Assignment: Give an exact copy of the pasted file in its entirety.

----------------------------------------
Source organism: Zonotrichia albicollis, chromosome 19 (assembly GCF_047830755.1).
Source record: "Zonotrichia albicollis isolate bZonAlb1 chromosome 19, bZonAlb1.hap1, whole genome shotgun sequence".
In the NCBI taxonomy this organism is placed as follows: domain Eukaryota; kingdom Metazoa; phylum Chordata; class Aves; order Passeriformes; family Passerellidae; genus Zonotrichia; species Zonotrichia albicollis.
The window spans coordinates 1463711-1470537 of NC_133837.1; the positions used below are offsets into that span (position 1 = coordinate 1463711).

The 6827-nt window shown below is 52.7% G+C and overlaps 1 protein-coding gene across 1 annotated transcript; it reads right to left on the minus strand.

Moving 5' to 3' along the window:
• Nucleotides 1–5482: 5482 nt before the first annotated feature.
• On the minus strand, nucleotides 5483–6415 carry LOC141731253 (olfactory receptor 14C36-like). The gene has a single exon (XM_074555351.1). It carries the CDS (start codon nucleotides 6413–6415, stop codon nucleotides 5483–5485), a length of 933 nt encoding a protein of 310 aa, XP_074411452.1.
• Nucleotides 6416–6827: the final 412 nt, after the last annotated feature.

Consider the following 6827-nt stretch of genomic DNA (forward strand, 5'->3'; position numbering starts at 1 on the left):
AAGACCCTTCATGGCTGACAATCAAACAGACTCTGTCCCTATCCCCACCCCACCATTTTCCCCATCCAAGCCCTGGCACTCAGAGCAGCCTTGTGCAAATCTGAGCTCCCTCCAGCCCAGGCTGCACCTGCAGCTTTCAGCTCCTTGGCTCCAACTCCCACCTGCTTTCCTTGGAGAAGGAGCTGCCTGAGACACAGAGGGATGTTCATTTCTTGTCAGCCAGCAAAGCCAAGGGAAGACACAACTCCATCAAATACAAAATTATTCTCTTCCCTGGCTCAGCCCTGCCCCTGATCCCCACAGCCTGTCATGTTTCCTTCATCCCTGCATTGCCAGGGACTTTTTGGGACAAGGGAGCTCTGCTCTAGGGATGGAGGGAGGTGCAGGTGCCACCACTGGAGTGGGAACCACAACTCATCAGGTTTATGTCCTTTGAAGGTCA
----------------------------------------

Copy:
Source organism: Zonotrichia albicollis, chromosome 19 (assembly GCF_047830755.1).
Source record: "Zonotrichia albicollis isolate bZonAlb1 chromosome 19, bZonAlb1.hap1, whole genome shotgun sequence".
In the NCBI taxonomy this organism is placed as follows: domain Eukaryota; kingdom Metazoa; phylum Chordata; class Aves; order Passeriformes; family Passerellidae; genus Zonotrichia; species Zonotrichia albicollis.
The window spans coordinates 1463711-1470537 of NC_133837.1; the positions used below are offsets into that span (position 1 = coordinate 1463711).

The 6827-nt window shown below is 52.7% G+C and overlaps 1 protein-coding gene across 1 annotated transcript; it reads right to left on the minus strand.

Moving 5' to 3' along the window:
• Nucleotides 1–5482: 5482 nt before the first annotated feature.
• On the minus strand, nucleotides 5483–6415 carry LOC141731253 (olfactory receptor 14C36-like). The gene has a single exon (XM_074555351.1). It carries the CDS (start codon nucleotides 6413–6415, stop codon nucleotides 5483–5485), a length of 933 nt encoding a protein of 310 aa, XP_074411452.1.
• Nucleotides 6416–6827: the final 412 nt, after the last annotated feature.

Consider the following 6827-nt stretch of genomic DNA (forward strand, 5'->3'; position numbering starts at 1 on the left):
AAGACCCTTCATGGCTGACAATCAAACAGACTCTGTCCCTATCCCCACCCCACCATTTTCCCCATCCAAGCCCTGGCACTCAGAGCAGCCTTGTGCAAATCTGAGCTCCCTCCAGCCCAGGCTGCACCTGCAGCTTTCAGCTCCTTGGCTCCAACTCCCACCTGCTTTCCTTGGAGAAGGAGCTGCCTGAGACACAGAGGGATGTTCATTTCTTGTCAGCCAGCAAAGCCAAGGGAAGACACAACTCCATCAAATACAAAATTATTCTCTTCCCTGGCTCAGCCCTGCCCCTGATCCCCACAGCCTGTCATGTTTCCTTCATCCCTGCATTGCCAGGGACTTTTTGGGACAAGGGAGCTCTGCTCTAGGGATGGAGGGAGGTGCAGGTGCCACCACTGGAGTGGGAACCACAACTCATCAGGTTTATGTCCTTTGAAGGTCA